Hata recalled the fear among American policymakers – namely President Franklin Delano Roosevelt and the military – of spies among the nation’s American-born Japanese citizens following the bombing of Pearl Harbor on Dec. 7, 1941. Hata described how the fear – and the racism of the times – resulted in the removal and incarceration of Japanese Americans – many of whom had been born in the United States for generations – who lived throughout California and the Pacific Northwest.
“A few months after Pearl Harbor, Franklin Delano Roosevelt signs Executive Order 9066 and it opened the door for military authority to do whatever they needed to defend the United States,” said Hata. “They came up with the rationale of, ‘For the sake of military necessity, we’re going to have to remove all persons of Japanese ancestry from certain designated sites along the Pacific Coast because you can’t trust these people.’”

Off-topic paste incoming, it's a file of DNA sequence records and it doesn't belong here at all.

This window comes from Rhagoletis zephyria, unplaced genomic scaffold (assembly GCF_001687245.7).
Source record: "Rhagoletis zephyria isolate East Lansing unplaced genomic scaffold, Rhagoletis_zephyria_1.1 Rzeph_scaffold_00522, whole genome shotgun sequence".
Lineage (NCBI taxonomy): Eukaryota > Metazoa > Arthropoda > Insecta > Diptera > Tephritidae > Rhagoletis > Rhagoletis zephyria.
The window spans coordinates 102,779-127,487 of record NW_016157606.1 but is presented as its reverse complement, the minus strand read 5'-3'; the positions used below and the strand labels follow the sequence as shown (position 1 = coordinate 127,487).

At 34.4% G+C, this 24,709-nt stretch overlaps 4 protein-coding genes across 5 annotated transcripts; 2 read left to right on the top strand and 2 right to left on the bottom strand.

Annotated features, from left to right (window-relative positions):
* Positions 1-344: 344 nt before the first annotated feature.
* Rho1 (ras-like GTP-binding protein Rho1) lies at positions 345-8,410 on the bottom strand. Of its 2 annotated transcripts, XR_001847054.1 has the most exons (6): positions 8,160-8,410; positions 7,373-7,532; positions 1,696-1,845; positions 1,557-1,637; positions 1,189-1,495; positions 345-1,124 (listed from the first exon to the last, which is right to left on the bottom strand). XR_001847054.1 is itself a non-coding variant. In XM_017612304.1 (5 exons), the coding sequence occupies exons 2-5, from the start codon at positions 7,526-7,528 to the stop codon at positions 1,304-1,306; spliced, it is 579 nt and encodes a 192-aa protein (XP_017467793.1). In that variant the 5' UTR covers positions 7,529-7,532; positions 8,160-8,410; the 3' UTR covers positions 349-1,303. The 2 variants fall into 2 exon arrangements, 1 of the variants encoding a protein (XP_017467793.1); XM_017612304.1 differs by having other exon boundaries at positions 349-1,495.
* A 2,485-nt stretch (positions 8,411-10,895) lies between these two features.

Hata, a native of Los Angeles, was imprisoned with his family at a camp in Gila River, Ariz., when he was three years old. He said that the decision to incarcerate Japanese Americans served national hysteria over the possibility of spies – and provided a smokescreen for the lack of American dominance over Japan early in the war.
“Six months after Pearl Harbor, the Japanese Imperial Army and Navy were on a roll,” said Hata. “They… had six months of glory, which means the politicians had to find some way to cover up the mismanagement, the lack of preparedness – and they needed a scapegoat.
“I was a fourth-generation American, a U.S. citizen by birthright. But as I and my family, and about 110,000 people were removed from our homes and businesses, guess how we were described? In order to mask the fact that this was happening to American citizens, the bureaucrats cleverly described me as a non-alien.”
Hata described other euphemisms related to the camp experience, many of which were perpetuated by Japanese Americans themselves out of shame for having been imprisoned.